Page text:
They happen to be pretty catchy songs. Delffs first emerged in 2003 as the frontman for the seminal Portland band The Shaky Hands, known for their jangly, pulsing and introspective songs and their high-energy live shows. The band would sign to the venerable Kill Rock Stars imprint and tour internationally with bands like The Shins and Meat Puppets.

The Shaky Hands went on hiatus in 2011, and the changes came fast and furious for Delffs. He released a stripped-down, self-titled EP as Death Songs. He became a father. He relocated to Idaho. He took odd jobs and worked as a landscaper. All the while, he was strengthening his musical chops by collaborating with artists like Luz Elena Mendoza (Y La Bamba) and Ali Clarys—both of whom play important roles on his new LP, Redesign.

Living in Boise, Delffs remained a beloved figure throughout the Northwest—traveling often and moonlighting in friends’ touring bands. Slowly, through collaboration and time off, the pressure of being a full-time songwriter subsided and a thrilling new confidence emerged in Delffs’ own work.

“I like to disassociate myself with being a songwriter,” he says. “I like to forget I even do it. In the past that would have freaked me out, but I have a healthier relationship with my songs now. It’s less codependent.”

Redesign is the first full-length album Delffs has ever released under his own name. He first shed the Death Songs moniker in 2015, when he unceremoniously dropped a four-track EP of fantastic story-songs simply titled Home Recordings, and last year Mama Bird released Delffs’ reworking of the traditional English Christmas carol, “As I Sat on a Sunny Bank”. But Redesign is a self-contained universe of songs that play with themes that, on the surface, seem at odds with one another: longing for nature (“Somewhere Wild”, an ode to off-the-grid living) and learning to take responsibility (“Song for Aja”, a sweet and percussive tune about Delffs’ now six-year-old son that recalls Cat Stevens and Paul Simon). Musically, these themes are stitched together by the album’s warm, organic production and Delffs’ playing—he’s behind every instrument on the record—but Delffs also connects those seemingly disparate dots under the heading of Redesign. Heading into wilderness provides the insight for dealing with life’s heaviness; the responsibility of being a parent is also an opportunity for endless imaginative self-exploration.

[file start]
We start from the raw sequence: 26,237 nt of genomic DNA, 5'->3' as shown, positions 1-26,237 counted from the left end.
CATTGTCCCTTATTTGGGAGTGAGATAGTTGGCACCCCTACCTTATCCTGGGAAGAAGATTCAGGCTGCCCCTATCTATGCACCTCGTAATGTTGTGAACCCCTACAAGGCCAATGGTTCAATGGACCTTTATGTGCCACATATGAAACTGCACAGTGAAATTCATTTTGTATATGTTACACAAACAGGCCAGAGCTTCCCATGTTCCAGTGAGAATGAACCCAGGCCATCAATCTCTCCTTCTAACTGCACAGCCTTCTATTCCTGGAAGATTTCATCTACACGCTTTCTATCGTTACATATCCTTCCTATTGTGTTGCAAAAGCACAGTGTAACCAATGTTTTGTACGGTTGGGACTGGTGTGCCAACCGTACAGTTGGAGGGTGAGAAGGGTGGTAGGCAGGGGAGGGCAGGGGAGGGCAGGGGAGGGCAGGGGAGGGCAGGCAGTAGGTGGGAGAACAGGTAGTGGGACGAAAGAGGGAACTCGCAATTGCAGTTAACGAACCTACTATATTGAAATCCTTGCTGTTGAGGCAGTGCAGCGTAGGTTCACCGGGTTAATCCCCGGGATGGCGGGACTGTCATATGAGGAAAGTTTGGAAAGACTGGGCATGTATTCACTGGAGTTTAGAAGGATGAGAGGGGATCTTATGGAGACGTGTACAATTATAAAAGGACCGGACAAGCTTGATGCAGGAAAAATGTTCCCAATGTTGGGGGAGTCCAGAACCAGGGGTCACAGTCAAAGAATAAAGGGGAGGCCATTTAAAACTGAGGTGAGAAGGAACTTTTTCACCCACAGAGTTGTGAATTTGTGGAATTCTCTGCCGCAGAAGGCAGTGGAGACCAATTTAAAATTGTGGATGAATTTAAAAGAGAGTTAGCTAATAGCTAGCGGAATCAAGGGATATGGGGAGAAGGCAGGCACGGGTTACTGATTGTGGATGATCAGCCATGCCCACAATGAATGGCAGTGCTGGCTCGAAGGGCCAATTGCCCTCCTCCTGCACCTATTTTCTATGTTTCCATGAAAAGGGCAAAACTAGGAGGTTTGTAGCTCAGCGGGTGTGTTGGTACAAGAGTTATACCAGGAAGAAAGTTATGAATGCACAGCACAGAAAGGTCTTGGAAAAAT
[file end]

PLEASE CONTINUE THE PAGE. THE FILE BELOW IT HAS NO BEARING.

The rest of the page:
The title track, “Redesign,” was written during a rafting trip in Eastern Oregon. “I couldn't go for the full three days, so I went for one day and hiked back to my car alone,” Delffs says. “It took maybe nine hours, and I had no shoes, and there were rattlesnakes. I took naps, I sang in caves. I felt like I let a lot of things go on that walk.”

A redesign means “to change out the parts of yourself that don't work, or don't serve anyone,” Delffs explains. “And if you are changing and growing, your relationships have to as well. It seems like redesigning our relationship with the world—and staying open to change and curious about the future—is more important now than ever.”

This is what you can depend on from Nick Delffs. In a world of noise and madness, he will use his music to try and scratch at something human and real. Something helpful. Nick Delffs is a seeker. He shares his discoveries. Redesign is his greatest gift yet.

Redesign will be released on July 21st from Mama Bird Recording Co.